From: Richard Schwartz Sent: Wednesday, April 11, 2001 09 29 I think that without a doubt, the tip about removing separated instruments with water irrigation is the most valuable thing I've learned in the past year. I have to admit, I am a bit uncomfortable doing it blindly, but I've removed 3 instrument fragments successfully, and with relative ease, since reading John Stropko's post a few weeks ago. I removed a Gates Glidden today. Thanks to you, John, and of course to Gary Carr who originally figured out how to do it. - Rick Schwartz
From: John J. Stropko, D.D.S. Sent: Thursday, April 12, 2001 07 38 Mark, Trough around it since it is so close to the orifice, expose about 1.5mm, then take any flat ended needle (Ultradent has a nice variety, mix up a dab of CorePaste (Denmat) and fill the end of the needle (also Brassler tubes), make sure the end is wiped clean, insert over separated instrument, wait 4-5min, twist the tube/needle out CCW---- and viola! I found out a long time ago that cyanoacrylate (super glue wasn't so predictable). If instrument doesn't come out first attempt, at least you don't have a mess to clean up. just have to trough a little more and try again! BUT be sure to trough with water (the CARR TECHNIQUE) between attempts. Never had one not come out after 2 attempts for the last year. Also, haven't had to use the CorePaste since my mentor turned me onto using water. BUT, in this case, due to the length of the instrument, you may need the extra persuasion. Hope this helps. - John J Stropko, DDS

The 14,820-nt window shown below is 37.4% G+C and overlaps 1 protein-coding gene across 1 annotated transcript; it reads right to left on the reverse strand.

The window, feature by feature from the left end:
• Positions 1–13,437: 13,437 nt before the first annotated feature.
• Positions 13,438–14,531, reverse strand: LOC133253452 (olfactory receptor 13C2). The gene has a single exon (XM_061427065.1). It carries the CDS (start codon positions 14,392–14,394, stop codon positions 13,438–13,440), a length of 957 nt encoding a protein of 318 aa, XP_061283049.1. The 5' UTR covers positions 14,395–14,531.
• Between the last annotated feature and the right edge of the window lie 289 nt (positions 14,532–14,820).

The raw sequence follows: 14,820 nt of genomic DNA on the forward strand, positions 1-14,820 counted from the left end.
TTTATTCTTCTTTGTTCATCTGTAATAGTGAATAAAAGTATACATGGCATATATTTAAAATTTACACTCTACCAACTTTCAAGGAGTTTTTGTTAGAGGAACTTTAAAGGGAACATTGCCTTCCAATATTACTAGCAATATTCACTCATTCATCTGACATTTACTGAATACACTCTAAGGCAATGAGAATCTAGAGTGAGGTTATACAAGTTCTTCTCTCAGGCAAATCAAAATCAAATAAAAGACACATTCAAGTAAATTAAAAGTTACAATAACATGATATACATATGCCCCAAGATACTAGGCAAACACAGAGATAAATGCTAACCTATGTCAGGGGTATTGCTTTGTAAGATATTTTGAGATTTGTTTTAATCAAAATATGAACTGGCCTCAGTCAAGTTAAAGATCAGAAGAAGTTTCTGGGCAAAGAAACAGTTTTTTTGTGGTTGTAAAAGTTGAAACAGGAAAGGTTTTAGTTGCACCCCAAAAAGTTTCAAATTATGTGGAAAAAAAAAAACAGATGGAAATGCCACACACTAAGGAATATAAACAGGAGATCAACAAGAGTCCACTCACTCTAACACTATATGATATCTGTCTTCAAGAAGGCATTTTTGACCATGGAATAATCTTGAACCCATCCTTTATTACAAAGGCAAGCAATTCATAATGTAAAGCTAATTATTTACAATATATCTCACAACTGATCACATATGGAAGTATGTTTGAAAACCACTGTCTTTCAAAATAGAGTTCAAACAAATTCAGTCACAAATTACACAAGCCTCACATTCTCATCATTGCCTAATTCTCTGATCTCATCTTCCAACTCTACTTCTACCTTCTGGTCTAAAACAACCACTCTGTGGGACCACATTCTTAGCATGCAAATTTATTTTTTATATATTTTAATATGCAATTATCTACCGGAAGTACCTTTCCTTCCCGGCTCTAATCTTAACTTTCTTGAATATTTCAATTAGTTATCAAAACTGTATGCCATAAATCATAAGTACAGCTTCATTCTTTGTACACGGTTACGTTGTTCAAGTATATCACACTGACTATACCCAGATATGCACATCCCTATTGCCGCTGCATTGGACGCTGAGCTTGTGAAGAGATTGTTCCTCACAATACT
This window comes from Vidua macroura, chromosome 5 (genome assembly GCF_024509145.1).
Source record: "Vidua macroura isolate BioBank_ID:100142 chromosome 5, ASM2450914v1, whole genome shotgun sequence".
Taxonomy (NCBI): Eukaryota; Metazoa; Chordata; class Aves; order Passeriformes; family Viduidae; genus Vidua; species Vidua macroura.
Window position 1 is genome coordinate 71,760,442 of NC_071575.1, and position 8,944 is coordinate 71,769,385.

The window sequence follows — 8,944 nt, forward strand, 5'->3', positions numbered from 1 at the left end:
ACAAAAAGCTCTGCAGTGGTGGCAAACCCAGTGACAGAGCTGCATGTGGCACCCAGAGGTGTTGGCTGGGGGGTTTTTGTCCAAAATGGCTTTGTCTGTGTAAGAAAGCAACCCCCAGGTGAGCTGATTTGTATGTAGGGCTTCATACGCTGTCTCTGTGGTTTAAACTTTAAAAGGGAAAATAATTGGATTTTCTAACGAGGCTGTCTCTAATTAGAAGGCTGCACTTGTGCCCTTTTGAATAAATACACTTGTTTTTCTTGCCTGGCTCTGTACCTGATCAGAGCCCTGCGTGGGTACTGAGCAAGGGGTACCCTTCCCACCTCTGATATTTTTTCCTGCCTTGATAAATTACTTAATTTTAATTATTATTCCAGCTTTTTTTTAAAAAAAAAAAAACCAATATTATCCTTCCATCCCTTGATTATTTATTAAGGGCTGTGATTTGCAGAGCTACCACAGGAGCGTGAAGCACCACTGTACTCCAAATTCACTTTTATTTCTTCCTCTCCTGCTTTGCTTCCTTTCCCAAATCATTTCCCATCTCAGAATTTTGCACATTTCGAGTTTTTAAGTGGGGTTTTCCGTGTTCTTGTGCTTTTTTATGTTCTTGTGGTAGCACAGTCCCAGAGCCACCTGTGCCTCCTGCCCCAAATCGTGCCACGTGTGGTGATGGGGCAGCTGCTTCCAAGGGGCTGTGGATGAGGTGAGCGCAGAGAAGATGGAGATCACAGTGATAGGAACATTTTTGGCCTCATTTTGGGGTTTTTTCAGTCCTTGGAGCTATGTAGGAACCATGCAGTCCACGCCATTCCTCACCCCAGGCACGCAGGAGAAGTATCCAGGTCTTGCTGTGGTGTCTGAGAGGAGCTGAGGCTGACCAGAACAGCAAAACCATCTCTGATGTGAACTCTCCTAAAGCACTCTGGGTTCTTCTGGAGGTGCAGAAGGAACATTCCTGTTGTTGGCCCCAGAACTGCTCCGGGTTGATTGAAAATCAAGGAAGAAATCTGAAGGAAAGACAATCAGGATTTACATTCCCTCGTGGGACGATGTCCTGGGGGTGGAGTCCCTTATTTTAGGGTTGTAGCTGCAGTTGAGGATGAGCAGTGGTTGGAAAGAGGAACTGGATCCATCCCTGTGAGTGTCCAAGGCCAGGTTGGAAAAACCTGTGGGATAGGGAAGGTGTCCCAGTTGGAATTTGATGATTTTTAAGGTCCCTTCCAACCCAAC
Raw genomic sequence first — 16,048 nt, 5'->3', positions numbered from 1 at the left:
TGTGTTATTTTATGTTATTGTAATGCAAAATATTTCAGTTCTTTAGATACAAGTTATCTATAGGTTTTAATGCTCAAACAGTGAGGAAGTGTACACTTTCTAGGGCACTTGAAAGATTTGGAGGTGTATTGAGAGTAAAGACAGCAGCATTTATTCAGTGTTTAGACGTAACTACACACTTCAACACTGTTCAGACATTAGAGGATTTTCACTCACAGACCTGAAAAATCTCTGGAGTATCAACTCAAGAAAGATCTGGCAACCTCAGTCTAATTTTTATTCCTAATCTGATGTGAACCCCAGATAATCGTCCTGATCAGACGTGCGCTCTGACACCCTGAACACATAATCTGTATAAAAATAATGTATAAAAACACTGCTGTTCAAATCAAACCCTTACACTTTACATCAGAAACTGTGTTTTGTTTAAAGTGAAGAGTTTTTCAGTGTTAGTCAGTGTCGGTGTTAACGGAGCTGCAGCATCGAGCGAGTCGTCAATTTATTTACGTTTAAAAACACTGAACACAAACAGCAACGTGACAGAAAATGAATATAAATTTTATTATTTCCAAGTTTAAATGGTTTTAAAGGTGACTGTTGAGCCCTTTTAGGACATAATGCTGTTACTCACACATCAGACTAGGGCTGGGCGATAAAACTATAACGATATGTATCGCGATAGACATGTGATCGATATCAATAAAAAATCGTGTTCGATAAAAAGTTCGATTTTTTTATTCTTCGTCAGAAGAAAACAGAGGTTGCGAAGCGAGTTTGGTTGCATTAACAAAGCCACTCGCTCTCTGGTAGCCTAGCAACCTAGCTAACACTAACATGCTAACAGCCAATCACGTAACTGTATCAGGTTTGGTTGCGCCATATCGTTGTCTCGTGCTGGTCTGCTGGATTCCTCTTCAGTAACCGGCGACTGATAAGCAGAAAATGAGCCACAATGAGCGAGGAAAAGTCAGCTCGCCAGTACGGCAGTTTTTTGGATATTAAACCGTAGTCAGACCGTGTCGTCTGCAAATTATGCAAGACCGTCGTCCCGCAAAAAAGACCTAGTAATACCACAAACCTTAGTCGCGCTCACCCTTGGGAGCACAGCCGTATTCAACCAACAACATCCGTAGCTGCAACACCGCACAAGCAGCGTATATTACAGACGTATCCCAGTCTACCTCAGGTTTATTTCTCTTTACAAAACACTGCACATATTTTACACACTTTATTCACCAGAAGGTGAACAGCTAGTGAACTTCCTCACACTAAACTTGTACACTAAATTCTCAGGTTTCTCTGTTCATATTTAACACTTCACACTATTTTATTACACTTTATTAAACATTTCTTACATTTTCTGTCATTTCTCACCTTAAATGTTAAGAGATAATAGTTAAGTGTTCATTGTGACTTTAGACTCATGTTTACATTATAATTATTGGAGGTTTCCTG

From: John J. Stropko, D.D.S. Date: Thursday, April 12, 2001 08 04 Mark, Honest-to-God, get a Stropko Irrigator for your assistant and bent the tip of your Lur-Loc needle of choice, so it "sits" over the edge of the access and directs a precise stream of air, or water directly onto your working tip. In all the modesty I can "muster-up" you will love it, and won't know how you got along without it! - John J Stropko, DDS
From: "Mark Dreyer" Sent: Thursday, April 12, 2001 12:50 PM John, Who sells it? - Mark Dreyer, DMD, PA
From: R. Kim Bleiweiss Sent: Friday, April 13, 2001 07 10 You can get it at Ultradent - together with all the tips you need! Call 1-800-552-5512
From: John J. Stropko, D.D.S. Sent: Friday, April 13, 2001 09 15 Mark, Denmat for the CorePaste. Great material to work with! - John J Stropko, DDS